A top Wall Street Journal editor acknowledged yesterday that WSJ columnist Karl Rove is a "prime mover" in this election through his super PAC American Crossroads. Despite this key role, the Journal has problematically published Rove's columns without disclosing his affiliation with Crossroads and its related group Crossroads GPS, which are both spending hundreds of millions of dollars to help Republicans get elected.
Alan Murray, the deputy managing editor and executive editor for the WSJ online, tackled the subject of Rove and his super PAC during a contentious interview for the Journal's video site. Murray asked Rove: "You've obviously been one of the prime movers there with American Crossroads. I understand why you do it, I know it's legal, but it's a perversion of the process, isn't it?"
Watch the exchange from WSJ Live:
ALAN MURRAY: So, Karl, when the history of this election is written, one of the things that people will focus on is the role of the super PACs, these giant agglomerations of money that aren't under the control of the candidates. You've obviously been one of the prime movers there with American Crossroads. I understand why you do it, I know it's legal, but it's a perversion of the process, isn't it?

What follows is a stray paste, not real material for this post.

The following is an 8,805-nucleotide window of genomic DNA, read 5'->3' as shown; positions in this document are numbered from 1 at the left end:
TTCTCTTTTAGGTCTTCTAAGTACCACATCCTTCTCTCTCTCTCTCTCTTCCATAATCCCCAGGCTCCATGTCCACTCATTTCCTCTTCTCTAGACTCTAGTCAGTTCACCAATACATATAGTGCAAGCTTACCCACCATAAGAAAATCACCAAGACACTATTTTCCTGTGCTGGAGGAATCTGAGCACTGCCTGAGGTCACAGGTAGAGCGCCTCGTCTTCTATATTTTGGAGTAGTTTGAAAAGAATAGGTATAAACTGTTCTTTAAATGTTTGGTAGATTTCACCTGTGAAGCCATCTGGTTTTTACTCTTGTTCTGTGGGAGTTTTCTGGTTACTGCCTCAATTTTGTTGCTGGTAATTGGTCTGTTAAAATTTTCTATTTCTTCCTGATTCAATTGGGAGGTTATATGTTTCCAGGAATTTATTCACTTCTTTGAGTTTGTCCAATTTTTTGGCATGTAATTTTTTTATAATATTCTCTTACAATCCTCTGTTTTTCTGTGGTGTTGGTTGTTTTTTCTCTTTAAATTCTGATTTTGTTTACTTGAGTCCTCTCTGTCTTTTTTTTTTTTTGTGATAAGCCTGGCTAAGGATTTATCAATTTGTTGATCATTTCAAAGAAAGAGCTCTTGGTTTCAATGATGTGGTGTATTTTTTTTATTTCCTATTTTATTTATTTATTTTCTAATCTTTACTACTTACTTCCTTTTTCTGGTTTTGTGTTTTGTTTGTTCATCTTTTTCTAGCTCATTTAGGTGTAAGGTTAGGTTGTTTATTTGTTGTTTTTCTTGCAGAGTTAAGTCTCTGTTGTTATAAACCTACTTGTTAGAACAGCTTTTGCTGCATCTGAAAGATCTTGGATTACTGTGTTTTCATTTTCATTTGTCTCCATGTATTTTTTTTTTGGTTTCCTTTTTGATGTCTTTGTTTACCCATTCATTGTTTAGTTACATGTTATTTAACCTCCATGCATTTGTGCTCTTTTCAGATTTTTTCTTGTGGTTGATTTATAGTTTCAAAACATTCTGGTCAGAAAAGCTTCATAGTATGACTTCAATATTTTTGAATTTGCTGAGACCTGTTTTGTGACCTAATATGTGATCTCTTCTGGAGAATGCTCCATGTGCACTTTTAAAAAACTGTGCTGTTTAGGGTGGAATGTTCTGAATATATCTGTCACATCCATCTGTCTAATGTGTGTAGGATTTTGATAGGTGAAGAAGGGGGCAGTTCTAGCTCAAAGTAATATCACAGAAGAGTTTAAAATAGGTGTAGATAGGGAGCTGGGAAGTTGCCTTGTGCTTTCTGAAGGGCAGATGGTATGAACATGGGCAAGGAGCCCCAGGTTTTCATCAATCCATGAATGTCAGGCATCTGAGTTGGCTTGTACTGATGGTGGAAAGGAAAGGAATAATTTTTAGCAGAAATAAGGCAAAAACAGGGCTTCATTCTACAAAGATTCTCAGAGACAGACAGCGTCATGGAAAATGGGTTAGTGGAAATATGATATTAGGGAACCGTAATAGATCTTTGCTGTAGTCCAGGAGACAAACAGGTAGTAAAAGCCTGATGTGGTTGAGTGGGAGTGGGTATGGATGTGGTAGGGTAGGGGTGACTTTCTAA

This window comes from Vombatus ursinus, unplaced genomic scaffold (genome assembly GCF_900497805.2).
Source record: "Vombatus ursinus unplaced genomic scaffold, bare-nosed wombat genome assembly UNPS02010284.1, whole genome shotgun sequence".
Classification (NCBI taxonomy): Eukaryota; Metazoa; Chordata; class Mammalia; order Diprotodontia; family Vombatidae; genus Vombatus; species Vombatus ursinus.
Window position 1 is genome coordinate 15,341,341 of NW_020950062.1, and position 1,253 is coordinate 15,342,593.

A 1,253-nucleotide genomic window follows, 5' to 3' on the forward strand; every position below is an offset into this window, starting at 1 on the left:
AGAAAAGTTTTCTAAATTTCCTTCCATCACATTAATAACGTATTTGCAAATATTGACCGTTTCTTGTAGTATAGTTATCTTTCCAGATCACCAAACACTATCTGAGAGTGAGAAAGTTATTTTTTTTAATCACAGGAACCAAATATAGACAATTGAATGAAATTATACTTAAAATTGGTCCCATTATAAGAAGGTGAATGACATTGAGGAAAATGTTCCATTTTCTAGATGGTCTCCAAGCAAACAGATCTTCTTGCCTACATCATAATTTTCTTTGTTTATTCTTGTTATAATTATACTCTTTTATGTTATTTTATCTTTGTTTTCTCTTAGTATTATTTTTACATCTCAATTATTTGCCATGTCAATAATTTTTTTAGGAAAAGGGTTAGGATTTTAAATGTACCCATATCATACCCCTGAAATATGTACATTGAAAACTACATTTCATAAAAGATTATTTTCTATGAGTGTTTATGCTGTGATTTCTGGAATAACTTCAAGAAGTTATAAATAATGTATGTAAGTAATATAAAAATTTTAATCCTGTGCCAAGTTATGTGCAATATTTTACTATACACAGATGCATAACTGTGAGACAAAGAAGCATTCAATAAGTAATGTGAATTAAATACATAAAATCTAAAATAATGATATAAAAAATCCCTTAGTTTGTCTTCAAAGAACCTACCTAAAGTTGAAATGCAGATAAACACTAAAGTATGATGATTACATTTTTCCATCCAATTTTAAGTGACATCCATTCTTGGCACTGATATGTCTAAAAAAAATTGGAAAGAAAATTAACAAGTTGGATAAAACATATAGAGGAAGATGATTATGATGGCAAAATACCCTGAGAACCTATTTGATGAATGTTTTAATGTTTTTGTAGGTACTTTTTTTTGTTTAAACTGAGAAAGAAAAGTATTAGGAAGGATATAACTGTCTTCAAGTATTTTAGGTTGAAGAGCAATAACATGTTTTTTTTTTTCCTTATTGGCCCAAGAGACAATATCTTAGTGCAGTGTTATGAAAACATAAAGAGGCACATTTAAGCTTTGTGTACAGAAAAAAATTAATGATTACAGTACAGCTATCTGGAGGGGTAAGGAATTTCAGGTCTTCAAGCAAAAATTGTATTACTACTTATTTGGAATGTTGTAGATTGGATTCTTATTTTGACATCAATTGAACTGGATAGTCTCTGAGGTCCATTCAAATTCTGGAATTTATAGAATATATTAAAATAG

The Wall Street Journal's editorial page has regularly failed to note Rove's major conflict of interest in his columns. Indeed, Rove's column today makes no mention of Crossroads even as he dishonestly attacks the Obama administration on a variety of issues. The paper states simply: "Mr. Rove is the former senior adviser and deputy chief of staff to President George W. Bush."
Media Matters recently reported that several current and former editorial page editors at top newspapers criticized the WSJ for failing to disclose Rove's ties. Former New York Times editorial page editor Howell Raines, for instance, said that Rove's "role at American Crossroads is, if anything, more relevant to this campaign than his Bush ties, given the importance of PAC commercials in this campaign" and added that the Journal's description of Rove fails to provide readers with proper disclosure.
If a top editor at the Journal can acknowledge that Karl Rove is one of the most influential figures in the elections through his super PAC, why can't the Journal editorial page do the same?